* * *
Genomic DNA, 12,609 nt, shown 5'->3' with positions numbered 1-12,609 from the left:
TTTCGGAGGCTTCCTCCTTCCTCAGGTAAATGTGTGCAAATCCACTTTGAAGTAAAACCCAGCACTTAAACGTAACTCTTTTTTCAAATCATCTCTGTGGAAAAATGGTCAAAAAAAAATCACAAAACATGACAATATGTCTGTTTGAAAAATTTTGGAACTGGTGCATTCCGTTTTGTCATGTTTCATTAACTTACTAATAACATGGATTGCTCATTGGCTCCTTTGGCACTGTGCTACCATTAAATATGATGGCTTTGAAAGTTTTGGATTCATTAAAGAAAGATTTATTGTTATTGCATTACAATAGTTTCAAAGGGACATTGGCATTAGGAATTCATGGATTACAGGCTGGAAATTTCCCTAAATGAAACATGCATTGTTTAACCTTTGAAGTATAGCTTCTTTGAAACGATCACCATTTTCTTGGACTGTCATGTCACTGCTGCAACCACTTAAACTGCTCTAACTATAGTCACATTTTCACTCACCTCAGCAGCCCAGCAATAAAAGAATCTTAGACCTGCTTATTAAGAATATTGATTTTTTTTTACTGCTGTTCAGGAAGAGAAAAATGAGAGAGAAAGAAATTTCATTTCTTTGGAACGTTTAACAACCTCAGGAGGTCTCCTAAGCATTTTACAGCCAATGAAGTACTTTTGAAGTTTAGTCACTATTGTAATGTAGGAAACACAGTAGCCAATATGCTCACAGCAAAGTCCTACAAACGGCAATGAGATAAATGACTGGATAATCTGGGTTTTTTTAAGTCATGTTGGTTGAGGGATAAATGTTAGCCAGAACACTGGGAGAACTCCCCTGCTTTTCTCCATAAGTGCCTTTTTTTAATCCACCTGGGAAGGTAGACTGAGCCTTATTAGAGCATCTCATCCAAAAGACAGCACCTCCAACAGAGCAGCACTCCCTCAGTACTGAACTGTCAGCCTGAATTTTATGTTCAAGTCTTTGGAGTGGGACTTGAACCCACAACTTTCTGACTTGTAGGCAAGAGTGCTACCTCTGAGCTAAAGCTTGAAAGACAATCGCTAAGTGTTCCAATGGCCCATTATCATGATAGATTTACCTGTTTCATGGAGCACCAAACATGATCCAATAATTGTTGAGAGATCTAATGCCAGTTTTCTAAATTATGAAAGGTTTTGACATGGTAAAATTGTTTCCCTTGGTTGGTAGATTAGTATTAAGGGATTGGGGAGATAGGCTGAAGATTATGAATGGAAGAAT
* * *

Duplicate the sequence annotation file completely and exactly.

Genomic DNA, 12,609 nt, shown 5'->3' with positions numbered 1-12,609 from the left:
TTTCGGAGGCTTCCTCCTTCCTCAGGTAAATGTGTGCAAATCCACTTTGAAGTAAAACCCAGCACTTAAACGTAACTCTTTTTTCAAATCATCTCTGTGGAAAAATGGTCAAAAAAAAATCACAAAACATGACAATATGTCTGTTTGAAAAATTTTGGAACTGGTGCATTCCGTTTTGTCATGTTTCATTAACTTACTAATAACATGGATTGCTCATTGGCTCCTTTGGCACTGTGCTACCATTAAATATGATGGCTTTGAAAGTTTTGGATTCATTAAAGAAAGATTTATTGTTATTGCATTACAATAGTTTCAAAGGGACATTGGCATTAGGAATTCATGGATTACAGGCTGGAAATTTCCCTAAATGAAACATGCATTGTTTAACCTTTGAAGTATAGCTTCTTTGAAACGATCACCATTTTCTTGGACTGTCATGTCACTGCTGCAACCACTTAAACTGCTCTAACTATAGTCACATTTTCACTCACCTCAGCAGCCCAGCAATAAAAGAATCTTAGACCTGCTTATTAAGAATATTGATTTTTTTTTACTGCTGTTCAGGAAGAGAAAAATGAGAGAGAAAGAAATTTCATTTCTTTGGAACGTTTAACAACCTCAGGAGGTCTCCTAAGCATTTTACAGCCAATGAAGTACTTTTGAAGTTTAGTCACTATTGTAATGTAGGAAACACAGTAGCCAATATGCTCACAGCAAAGTCCTACAAACGGCAATGAGATAAATGACTGGATAATCTGGGTTTTTTTAAGTCATGTTGGTTGAGGGATAAATGTTAGCCAGAACACTGGGAGAACTCCCCTGCTTTTCTCCATAAGTGCCTTTTTTTAATCCACCTGGGAAGGTAGACTGAGCCTTATTAGAGCATCTCATCCAAAAGACAGCACCTCCAACAGAGCAGCACTCCCTCAGTACTGAACTGTCAGCCTGAATTTTATGTTCAAGTCTTTGGAGTGGGACTTGAACCCACAACTTTCTGACTTGTAGGCAAGAGTGCTACCTCTGAGCTAAAGCTTGAAAGACAATCGCTAAGTGTTCCAATGGCCCATTATCATGATAGATTTACCTGTTTCATGGAGCACCAAACATGATCCAATAATTGTTGAGAGATCTAATGCCAGTTTTCTAAATTATGAAAGGTTTTGACATGGTAAAATTGTTTCCCTTGGTTGGTAGATTAGTATTAAGGGATTGGGGAGATAGGCTGAAGATTATGAATGGAAGAAT